09 November 2013

The Value of Black Life

Yesterday, I was substituting in an 8th grade math class. As we all know, middle school students are noisy so I had to keep reminding students to stay focused on their work. I walked around the classroom, offering help to students who needed it. I walked over to the loudest student in the class, Tatum, and softly reminded him to get on task. How he responded was really sad. He looked me in my eyes and said, “Miss B, if you haven’t noticed, I’m stupid.” I was floored. Did this 13-year-old boy really think that? Or was he just looking for an excuse not to do his work?

I looked him in his eyes and said, “Tatum, you’re not stupid. Look, you did questions number one through six perfectly and…” Before I could finish, he said, “No, I know that I’m dumb. It’s okay, Miss B.” I responded, “Tatum, you’re not dumb. You’re talkative. If you just cut back on talking, you could get more work done.” He sighed loudly as if I were not convincing enough, and just said okay. I stood next to him as he completed a few more problems without a hitch and gave him positive reinforcement before helping another student.

This is the reason why I want to be a teacher. I don’t know who put the idea in Tatum’s head that he was dumb, but it was clear that no one was reassuring him that that idea was false.

A few months ago, Feminista Jones asked her Twitter followers, “Honestly, how many of u were raised being told that you're destined for greatness & were given immense support towards achieving greatness?” While I was raised in a pretty supportive family, I noticed that not everyone shares the same upbringing. Many Black people, men especially, were told that they were not shit, were not ever going to be shit, and probably that their fathers were not shit to begin with. Sadly, they believed it. I have seen so many Black men who lack a support system and who search for role models outside of their families. They were never told that they are brilliant. Their parents did not support their goals. Their creativity wasn’t nurtured. They were taught that men did not cry, men did not love, men did not get an education, etc. They were taught that you were only as strong if you did not show emotion. They played sports, did not do homework, got into fights (and won), and were celebrated for how much money they made.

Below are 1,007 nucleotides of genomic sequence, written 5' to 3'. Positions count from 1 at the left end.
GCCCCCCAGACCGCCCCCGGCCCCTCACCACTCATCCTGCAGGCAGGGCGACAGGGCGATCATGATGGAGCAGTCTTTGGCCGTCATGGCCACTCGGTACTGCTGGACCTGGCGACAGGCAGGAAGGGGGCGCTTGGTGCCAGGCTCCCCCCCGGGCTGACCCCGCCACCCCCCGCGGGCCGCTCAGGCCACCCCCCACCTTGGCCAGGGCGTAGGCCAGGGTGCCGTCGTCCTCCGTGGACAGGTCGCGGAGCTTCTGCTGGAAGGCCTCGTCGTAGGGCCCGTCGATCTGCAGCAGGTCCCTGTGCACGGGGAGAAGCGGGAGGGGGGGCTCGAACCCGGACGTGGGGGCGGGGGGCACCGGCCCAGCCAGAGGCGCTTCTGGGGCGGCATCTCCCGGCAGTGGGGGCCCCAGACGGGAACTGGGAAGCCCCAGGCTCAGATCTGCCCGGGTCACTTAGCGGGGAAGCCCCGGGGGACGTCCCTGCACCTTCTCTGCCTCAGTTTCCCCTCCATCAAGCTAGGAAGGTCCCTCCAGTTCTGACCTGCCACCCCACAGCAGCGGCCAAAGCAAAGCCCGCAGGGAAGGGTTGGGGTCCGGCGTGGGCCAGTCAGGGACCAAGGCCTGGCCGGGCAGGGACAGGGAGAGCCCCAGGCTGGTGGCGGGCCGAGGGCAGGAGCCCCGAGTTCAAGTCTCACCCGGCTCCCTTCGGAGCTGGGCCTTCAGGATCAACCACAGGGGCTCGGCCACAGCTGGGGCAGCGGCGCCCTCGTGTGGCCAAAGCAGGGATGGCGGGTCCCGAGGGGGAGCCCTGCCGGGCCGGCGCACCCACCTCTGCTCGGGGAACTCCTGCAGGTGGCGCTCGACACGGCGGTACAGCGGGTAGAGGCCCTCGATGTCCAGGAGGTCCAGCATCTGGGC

If you turn on the television, you will see how many Black people have been killed/wrongly convicted by people who do not value them. Trayvon Martin, Renisha McBride, Oscar Grant, Emmitt Till, Marissa Alexander are proof that a Black life has always been undervalued in society. When Black people are killed or done wrong, no one jumps to their rescue. The media always finds a way to justify the murder, or not shine light on the severity of the injustice, or shift the blame to us. I dare you to read a CNN comment section where the victim is Black, or even worst if the suspect is Black. It is up to us to fight and educate others so we can have even a semblance of fairness thrown our way.

If all of these factors are already against us from out of the womb, who is there to tell us that we are valued? Who is going to inform us that we are brilliant? What evidence do we have that we are capable of greatness? How will we know that we can change the world if we put our minds to it?

Tatum’s words really hurt me, as an educator and as a future parent. As a teacher, I can only do so much an hour per day, nine months out of the year, to combat these beliefs at an early age. As a parent, I will have to do everything in my power to make sure that my children are not exposed to people who teach them this, including family.

For those of you who are already parents, please make sure that you are not directly (or indirectly) letting your children believe that they are inadequate and incapable of brilliance. I can show and tell your children that they are great, but it’s nothing like a parent’s words and actions to truly exemplify this belief.